Think Big but Borrow Small


There is usually too great a focus on commercial banks when often times the same gaps can be filled by microfinance institutions. Not many are as informed about this though. Thus the government must take the initiative to show that there are alternative sources of financing to engage in, writes Belay Abera (belayab2020@gmail.com), a public health professional and researcher.  


Sound Public Financial Management: Economically Cheap, Politically Expensive

Effective public financial management has been a challenge to the government, with billions of Birr reported each year either missing or not properly accounted for. Improving it requires policy reforms as well as political will, writes Solomon Gizaw, managing director of HST Consulting. The views reflected here are only his and do not represent any institution.


Better to Address Hot Button Issues Sooner

Ethiopia’s federal system of government has been the subject of public grievances, sometimes giving way to conflicts. It is about time the issue is addressed, preferably with a great deal of input from the public, writes Belay Abera (belayab2020@gmail.com), a public health professional and researcher.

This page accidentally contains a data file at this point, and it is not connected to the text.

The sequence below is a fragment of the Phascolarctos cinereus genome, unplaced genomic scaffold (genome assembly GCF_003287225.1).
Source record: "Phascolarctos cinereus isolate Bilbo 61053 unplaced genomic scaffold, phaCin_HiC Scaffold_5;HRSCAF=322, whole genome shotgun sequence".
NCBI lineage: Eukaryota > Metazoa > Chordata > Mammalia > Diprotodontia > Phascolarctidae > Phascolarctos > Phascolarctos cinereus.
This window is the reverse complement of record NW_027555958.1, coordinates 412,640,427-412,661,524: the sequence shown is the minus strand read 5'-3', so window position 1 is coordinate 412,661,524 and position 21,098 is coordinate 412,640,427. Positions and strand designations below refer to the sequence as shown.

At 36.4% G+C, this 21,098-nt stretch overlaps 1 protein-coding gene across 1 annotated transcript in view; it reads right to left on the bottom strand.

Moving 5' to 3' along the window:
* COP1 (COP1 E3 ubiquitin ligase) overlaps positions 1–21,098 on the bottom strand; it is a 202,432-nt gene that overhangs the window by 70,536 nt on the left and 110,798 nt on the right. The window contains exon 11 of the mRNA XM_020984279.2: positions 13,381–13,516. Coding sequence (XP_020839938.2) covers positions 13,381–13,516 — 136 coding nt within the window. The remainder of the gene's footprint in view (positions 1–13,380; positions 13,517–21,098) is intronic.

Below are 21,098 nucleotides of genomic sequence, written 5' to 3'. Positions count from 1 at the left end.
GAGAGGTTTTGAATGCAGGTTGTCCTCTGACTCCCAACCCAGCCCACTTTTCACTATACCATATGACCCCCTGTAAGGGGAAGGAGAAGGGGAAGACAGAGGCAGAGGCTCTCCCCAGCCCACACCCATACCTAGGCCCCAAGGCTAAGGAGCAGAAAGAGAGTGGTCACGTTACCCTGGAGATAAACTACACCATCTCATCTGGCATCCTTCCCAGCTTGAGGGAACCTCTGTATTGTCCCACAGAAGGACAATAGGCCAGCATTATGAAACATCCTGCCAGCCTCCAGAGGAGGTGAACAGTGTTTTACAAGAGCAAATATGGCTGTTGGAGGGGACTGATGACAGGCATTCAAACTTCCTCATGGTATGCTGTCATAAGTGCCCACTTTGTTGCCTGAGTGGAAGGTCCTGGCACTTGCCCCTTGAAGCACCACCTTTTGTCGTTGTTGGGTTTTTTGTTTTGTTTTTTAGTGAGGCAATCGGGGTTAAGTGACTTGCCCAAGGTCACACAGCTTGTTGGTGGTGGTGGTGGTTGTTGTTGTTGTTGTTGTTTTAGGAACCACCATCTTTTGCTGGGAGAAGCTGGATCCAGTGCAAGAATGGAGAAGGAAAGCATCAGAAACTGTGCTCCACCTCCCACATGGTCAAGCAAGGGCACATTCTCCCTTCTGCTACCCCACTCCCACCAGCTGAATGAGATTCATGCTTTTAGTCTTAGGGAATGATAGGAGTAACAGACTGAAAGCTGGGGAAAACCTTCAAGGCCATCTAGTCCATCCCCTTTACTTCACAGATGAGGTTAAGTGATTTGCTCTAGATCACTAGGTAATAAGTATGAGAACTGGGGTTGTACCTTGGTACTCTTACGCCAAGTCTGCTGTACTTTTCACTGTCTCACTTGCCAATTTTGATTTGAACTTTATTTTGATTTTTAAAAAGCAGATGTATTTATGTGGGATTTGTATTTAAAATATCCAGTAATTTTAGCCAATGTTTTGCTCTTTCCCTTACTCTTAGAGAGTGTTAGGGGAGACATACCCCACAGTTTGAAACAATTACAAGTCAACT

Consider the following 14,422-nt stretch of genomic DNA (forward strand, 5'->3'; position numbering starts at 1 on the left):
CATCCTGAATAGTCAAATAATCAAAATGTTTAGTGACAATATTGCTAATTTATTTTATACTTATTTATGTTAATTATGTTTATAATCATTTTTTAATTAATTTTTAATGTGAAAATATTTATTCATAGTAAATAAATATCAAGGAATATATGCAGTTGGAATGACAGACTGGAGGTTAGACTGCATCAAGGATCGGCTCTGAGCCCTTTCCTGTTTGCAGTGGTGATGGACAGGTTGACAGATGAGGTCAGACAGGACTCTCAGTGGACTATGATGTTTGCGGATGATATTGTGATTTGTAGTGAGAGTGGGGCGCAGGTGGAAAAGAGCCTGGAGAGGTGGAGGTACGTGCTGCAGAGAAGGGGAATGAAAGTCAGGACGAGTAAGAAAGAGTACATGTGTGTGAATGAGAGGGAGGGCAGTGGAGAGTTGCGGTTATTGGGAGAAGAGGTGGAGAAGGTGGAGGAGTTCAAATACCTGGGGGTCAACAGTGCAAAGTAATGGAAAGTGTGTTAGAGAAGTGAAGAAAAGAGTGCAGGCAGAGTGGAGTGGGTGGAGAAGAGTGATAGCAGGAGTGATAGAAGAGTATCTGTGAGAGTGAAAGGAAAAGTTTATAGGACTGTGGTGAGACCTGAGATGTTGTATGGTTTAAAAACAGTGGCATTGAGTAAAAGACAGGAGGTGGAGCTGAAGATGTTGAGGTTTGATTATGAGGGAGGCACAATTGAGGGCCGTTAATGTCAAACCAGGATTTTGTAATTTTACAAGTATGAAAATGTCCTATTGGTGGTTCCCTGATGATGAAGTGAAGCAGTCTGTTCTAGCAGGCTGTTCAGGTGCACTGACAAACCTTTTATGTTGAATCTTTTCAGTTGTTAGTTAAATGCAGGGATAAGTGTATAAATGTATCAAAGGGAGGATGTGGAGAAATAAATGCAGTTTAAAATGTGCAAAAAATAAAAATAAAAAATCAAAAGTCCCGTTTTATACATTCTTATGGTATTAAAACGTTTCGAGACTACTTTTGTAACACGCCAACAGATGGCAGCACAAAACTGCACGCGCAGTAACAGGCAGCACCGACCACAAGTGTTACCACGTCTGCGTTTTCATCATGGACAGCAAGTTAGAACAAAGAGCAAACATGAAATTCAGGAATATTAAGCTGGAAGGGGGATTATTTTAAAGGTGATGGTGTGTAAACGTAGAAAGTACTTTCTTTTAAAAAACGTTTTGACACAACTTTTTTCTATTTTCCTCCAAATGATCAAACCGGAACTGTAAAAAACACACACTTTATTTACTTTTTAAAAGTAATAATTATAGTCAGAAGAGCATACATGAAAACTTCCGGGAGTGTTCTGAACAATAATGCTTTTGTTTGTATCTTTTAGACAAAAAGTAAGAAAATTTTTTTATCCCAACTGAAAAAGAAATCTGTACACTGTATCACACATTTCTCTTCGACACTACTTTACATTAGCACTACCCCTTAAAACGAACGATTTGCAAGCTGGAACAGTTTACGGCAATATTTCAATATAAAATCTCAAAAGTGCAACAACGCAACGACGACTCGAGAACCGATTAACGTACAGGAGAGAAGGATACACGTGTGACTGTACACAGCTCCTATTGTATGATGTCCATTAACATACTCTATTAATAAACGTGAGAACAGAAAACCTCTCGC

Lakes Already Feel the Pinch of Climate Change, Industrialisation

Ethiopia is not yet industrialised but greenhouse gases emissions globally are affecting its environment. Without due attention, the availability and variability of freshwater resources will be severely hampered, writes Mekonnen Teshome (mokish03@gmail.com), a communication and public relations consultant. 


Addressing a “Five-Star” Economic Problem